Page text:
New England Production of Satchmo at the Waldorf Books a Gig in Philly; John Douglas Thompson Again Stars

News   New England Production of Satchmo at the Waldorf Books a Gig in Philly; John Douglas Thompson Again Stars
Satchmo at the Waldorf, Terry Teachout's new play about musician Louis Armstrong, will make its Philadelphia debut Nov. 16-Dec. 2 in an engagement at The Wilma Theater. The Philly staging follows runs at Long Wharf Theatre in New Haven, CT, and Shakespeare & Company in the Berkshires of Massachusetts.

John Douglas Thompson
John Douglas Thompson Photo by Kevin Sprague

Long Wharf Theatre artistic director Gordon Edelstein again directs OBIE Award-winning actor John Douglas Thompson in dual roles as Louis Armstrong and his manager, Joe Glaser.

The play by Teachout, a critic, biographer and playwright, is "set backstage at the Empire Room of the Waldorf Astoria Hotel in March 1971," when Armstrong, the greatest trumpet player in the world, "sits in his dressing room trying to pull himself together following his celebrated performance." According to Wilma notes, "His mind wanders through the amazing journey of his life and his complex relationship with his manager Joe Glaser."

Thompson starred in the Wilma staging of Jesus Hopped the 'A' Train, which won him a Barrymore Award in 2004. He recently appeared at the Goodman Theatre in The Iceman Cometh. He played Richard III at Shakespeare & Co. in 2010, and won his OBIE for his portrayal of Othello in a 2009 production at Theater for a New Audience (later reprised for S&Co).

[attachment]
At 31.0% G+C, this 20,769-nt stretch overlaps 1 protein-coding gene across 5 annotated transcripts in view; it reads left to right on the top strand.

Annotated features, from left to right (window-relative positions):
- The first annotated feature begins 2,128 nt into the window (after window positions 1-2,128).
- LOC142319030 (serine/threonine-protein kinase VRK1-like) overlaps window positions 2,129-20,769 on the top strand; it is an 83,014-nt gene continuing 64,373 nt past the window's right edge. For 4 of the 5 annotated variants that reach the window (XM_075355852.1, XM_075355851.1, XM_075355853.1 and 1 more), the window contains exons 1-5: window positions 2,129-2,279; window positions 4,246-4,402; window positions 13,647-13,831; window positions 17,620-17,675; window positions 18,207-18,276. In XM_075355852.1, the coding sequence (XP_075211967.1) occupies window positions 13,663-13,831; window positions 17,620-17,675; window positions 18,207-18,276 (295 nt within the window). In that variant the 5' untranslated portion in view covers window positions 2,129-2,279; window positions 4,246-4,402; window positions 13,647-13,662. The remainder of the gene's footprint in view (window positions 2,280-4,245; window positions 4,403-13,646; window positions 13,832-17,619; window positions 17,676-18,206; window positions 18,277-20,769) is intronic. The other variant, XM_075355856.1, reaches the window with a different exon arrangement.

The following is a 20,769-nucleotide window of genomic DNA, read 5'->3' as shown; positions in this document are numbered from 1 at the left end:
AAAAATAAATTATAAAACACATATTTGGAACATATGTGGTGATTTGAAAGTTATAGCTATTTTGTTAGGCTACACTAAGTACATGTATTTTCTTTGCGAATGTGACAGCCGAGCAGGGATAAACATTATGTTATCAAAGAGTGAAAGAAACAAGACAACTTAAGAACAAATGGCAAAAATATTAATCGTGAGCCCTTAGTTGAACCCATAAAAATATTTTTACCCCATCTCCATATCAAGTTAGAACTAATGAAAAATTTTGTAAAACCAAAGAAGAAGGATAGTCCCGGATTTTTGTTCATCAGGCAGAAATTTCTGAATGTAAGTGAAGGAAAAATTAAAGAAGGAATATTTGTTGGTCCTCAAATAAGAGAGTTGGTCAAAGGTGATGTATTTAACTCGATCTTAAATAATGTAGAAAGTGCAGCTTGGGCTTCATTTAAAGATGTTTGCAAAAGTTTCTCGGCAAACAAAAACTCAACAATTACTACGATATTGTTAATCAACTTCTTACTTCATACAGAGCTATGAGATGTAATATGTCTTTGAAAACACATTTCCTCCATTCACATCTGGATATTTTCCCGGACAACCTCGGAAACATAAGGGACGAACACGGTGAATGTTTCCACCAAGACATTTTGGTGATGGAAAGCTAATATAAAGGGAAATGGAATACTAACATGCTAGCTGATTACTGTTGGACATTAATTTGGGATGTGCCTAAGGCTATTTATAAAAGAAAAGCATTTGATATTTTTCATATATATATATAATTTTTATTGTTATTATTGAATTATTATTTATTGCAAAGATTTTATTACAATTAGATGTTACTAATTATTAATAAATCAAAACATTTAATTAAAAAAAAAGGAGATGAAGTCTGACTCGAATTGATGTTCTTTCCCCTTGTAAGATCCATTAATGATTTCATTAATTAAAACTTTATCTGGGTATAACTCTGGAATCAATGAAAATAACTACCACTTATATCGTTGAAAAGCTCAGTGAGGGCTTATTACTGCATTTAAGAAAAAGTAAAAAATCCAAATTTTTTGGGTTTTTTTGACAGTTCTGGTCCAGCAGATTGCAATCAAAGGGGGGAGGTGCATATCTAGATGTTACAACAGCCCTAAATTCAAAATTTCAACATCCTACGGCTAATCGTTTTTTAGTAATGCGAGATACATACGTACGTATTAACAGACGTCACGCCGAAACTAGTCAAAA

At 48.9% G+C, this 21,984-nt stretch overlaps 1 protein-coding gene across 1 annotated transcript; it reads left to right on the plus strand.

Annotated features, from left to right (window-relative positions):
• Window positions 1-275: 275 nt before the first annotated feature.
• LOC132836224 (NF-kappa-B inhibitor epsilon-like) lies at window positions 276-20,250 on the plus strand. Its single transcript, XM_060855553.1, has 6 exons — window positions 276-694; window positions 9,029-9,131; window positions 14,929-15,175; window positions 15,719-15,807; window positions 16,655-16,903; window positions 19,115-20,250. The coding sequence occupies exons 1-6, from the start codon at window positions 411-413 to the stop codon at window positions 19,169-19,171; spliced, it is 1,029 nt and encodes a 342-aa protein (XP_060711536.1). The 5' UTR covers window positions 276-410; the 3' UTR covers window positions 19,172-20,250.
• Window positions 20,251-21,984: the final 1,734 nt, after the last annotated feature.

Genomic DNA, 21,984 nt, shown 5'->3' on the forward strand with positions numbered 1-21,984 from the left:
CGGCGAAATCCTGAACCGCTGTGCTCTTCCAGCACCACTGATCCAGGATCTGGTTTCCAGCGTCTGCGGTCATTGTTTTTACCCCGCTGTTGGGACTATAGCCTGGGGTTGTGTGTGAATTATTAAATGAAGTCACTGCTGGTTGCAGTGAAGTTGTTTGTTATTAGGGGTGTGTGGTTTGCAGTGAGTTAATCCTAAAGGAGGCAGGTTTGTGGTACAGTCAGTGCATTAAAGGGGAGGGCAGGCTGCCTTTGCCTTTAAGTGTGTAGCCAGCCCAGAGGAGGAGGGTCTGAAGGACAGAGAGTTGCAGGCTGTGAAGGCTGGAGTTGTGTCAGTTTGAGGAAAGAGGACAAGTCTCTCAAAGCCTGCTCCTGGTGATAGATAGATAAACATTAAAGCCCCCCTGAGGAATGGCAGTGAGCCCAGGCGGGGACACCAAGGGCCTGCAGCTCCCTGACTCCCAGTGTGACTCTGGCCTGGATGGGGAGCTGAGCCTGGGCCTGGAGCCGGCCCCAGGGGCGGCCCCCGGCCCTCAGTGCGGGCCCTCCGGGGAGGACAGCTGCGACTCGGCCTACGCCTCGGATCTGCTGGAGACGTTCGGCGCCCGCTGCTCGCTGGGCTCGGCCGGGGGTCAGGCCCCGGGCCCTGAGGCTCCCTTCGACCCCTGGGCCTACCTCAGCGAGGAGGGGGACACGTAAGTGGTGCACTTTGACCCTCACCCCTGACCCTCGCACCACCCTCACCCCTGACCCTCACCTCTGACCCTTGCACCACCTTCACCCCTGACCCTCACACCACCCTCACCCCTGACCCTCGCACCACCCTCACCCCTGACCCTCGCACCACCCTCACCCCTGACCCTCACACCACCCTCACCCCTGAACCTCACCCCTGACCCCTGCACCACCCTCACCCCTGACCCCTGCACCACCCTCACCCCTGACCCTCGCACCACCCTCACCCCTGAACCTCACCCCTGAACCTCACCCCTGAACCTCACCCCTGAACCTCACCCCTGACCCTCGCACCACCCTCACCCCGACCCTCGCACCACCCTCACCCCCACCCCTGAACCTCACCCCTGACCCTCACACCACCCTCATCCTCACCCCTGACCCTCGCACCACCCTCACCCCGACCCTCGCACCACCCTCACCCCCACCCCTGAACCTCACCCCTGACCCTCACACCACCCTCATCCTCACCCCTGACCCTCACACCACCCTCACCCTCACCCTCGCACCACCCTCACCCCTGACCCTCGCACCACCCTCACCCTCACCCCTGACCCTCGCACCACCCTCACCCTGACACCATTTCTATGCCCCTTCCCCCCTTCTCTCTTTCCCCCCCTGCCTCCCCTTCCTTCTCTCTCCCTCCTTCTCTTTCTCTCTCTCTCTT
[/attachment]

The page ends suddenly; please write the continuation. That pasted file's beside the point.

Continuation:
This is Teachout's first play. He's better known as the drama critic for The Wall Street Journal. Satchmo at the Waldorf is billed by Teachout as "a work of fiction, but it is based on and informed by the facts of the lives of Armstrong and Glaser, and though and I made up most of the dialogue, it closely resembles the way they talked in private."

In earlier production notes, Teachout, author of the 2009 biography "Pops: A Life of Louis Armstrong," said, "Between 1947 and his death in 1971, Armstrong taped hundred of after-hours conversations with his wife, friends, and colleagues in which he revealed a very different side of his personality. Some of these tapes are startlingly intimate, and many of them contain very strong language that Armstrong never used on stage." For tickets and information, call (215) 546-7824, visit, or go to the theatre at 265 South Broad Street in Philadelphia.

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